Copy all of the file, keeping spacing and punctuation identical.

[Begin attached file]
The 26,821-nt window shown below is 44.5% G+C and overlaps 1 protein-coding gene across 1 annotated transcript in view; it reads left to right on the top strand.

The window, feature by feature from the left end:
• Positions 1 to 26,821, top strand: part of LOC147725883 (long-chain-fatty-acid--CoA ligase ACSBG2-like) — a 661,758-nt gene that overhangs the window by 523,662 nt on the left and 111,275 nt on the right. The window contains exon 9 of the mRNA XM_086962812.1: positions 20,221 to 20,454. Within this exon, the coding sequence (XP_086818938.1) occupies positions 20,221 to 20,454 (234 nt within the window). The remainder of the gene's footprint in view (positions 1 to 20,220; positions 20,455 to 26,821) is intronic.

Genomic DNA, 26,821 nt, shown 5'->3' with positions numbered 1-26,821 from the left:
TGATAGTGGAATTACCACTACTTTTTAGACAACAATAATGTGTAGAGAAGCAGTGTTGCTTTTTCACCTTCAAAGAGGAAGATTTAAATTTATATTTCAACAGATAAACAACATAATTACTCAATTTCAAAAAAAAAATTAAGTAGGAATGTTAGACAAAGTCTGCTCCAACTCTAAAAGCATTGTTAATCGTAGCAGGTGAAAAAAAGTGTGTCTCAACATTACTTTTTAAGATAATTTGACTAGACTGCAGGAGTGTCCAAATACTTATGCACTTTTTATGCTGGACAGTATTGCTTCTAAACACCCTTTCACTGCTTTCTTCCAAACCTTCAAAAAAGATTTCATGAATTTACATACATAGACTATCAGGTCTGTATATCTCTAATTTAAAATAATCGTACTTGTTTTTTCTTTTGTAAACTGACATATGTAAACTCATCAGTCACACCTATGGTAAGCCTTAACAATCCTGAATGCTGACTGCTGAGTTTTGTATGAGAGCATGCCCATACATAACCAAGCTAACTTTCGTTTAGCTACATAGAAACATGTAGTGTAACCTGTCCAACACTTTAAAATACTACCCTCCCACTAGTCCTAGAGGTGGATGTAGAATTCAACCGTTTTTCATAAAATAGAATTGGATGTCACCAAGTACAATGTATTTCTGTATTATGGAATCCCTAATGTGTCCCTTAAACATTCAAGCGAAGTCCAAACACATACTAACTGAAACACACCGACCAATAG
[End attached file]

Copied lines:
The 26,821-nt window shown below is 44.5% G+C and overlaps 1 protein-coding gene across 1 annotated transcript in view; it reads left to right on the top strand.

The window, feature by feature from the left end:
• Positions 1 to 26,821, top strand: part of LOC147725883 (long-chain-fatty-acid--CoA ligase ACSBG2-like) — a 661,758-nt gene that overhangs the window by 523,662 nt on the left and 111,275 nt on the right. The window contains exon 9 of the mRNA XM_086962812.1: positions 20,221 to 20,454. Within this exon, the coding sequence (XP_086818938.1) occupies positions 20,221 to 20,454 (234 nt within the window). The remainder of the gene's footprint in view (positions 1 to 20,220; positions 20,455 to 26,821) is intronic.

Genomic DNA, 26,821 nt, shown 5'->3' with positions numbered 1-26,821 from the left:
TGATAGTGGAATTACCACTACTTTTTAGACAACAATAATGTGTAGAGAAGCAGTGTTGCTTTTTCACCTTCAAAGAGGAAGATTTAAATTTATATTTCAACAGATAAACAACATAATTACTCAATTTCAAAAAAAAAATTAAGTAGGAATGTTAGACAAAGTCTGCTCCAACTCTAAAAGCATTGTTAATCGTAGCAGGTGAAAAAAAGTGTGTCTCAACATTACTTTTTAAGATAATTTGACTAGACTGCAGGAGTGTCCAAATACTTATGCACTTTTTATGCTGGACAGTATTGCTTCTAAACACCCTTTCACTGCTTTCTTCCAAACCTTCAAAAAAGATTTCATGAATTTACATACATAGACTATCAGGTCTGTATATCTCTAATTTAAAATAATCGTACTTGTTTTTTCTTTTGTAAACTGACATATGTAAACTCATCAGTCACACCTATGGTAAGCCTTAACAATCCTGAATGCTGACTGCTGAGTTTTGTATGAGAGCATGCCCATACATAACCAAGCTAACTTTCGTTTAGCTACATAGAAACATGTAGTGTAACCTGTCCAACACTTTAAAATACTACCCTCCCACTAGTCCTAGAGGTGGATGTAGAATTCAACCGTTTTTCATAAAATAGAATTGGATGTCACCAAGTACAATGTATTTCTGTATTATGGAATCCCTAATGTGTCCCTTAAACATTCAAGCGAAGTCCAAACACATACTAACTGAAACACACCGACCAATAG